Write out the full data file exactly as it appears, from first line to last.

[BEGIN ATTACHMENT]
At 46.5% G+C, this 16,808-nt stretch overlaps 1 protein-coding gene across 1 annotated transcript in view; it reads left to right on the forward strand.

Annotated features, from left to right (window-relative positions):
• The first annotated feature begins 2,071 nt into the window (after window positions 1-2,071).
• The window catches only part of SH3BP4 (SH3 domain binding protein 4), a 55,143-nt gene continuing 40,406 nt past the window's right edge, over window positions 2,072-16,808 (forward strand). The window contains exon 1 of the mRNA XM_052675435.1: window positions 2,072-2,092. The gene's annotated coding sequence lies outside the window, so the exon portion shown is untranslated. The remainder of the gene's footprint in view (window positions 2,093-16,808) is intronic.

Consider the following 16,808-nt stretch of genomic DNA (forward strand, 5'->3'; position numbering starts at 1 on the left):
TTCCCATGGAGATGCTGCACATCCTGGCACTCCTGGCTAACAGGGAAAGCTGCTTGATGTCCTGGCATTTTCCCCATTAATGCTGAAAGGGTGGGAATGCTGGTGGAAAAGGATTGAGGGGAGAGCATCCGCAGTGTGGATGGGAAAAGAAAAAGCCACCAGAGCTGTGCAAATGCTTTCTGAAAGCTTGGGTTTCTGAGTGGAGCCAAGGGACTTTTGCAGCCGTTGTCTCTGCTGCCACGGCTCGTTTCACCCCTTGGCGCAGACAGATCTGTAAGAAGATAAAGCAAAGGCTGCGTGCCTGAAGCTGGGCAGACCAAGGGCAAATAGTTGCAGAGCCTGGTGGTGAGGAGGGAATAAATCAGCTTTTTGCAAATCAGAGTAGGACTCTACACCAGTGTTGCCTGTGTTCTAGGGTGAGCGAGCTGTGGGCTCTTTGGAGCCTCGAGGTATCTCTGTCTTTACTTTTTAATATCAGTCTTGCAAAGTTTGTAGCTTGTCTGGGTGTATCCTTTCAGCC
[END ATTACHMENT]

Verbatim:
At 46.5% G+C, this 16,808-nt stretch overlaps 1 protein-coding gene across 1 annotated transcript in view; it reads left to right on the forward strand.

Annotated features, from left to right (window-relative positions):
• The first annotated feature begins 2,071 nt into the window (after window positions 1-2,071).
• The window catches only part of SH3BP4 (SH3 domain binding protein 4), a 55,143-nt gene continuing 40,406 nt past the window's right edge, over window positions 2,072-16,808 (forward strand). The window contains exon 1 of the mRNA XM_052675435.1: window positions 2,072-2,092. The gene's annotated coding sequence lies outside the window, so the exon portion shown is untranslated. The remainder of the gene's footprint in view (window positions 2,093-16,808) is intronic.

Consider the following 16,808-nt stretch of genomic DNA (forward strand, 5'->3'; position numbering starts at 1 on the left):
TTCCCATGGAGATGCTGCACATCCTGGCACTCCTGGCTAACAGGGAAAGCTGCTTGATGTCCTGGCATTTTCCCCATTAATGCTGAAAGGGTGGGAATGCTGGTGGAAAAGGATTGAGGGGAGAGCATCCGCAGTGTGGATGGGAAAAGAAAAAGCCACCAGAGCTGTGCAAATGCTTTCTGAAAGCTTGGGTTTCTGAGTGGAGCCAAGGGACTTTTGCAGCCGTTGTCTCTGCTGCCACGGCTCGTTTCACCCCTTGGCGCAGACAGATCTGTAAGAAGATAAAGCAAAGGCTGCGTGCCTGAAGCTGGGCAGACCAAGGGCAAATAGTTGCAGAGCCTGGTGGTGAGGAGGGAATAAATCAGCTTTTTGCAAATCAGAGTAGGACTCTACACCAGTGTTGCCTGTGTTCTAGGGTGAGCGAGCTGTGGGCTCTTTGGAGCCTCGAGGTATCTCTGTCTTTACTTTTTAATATCAGTCTTGCAAAGTTTGTAGCTTGTCTGGGTGTATCCTTTCAGCC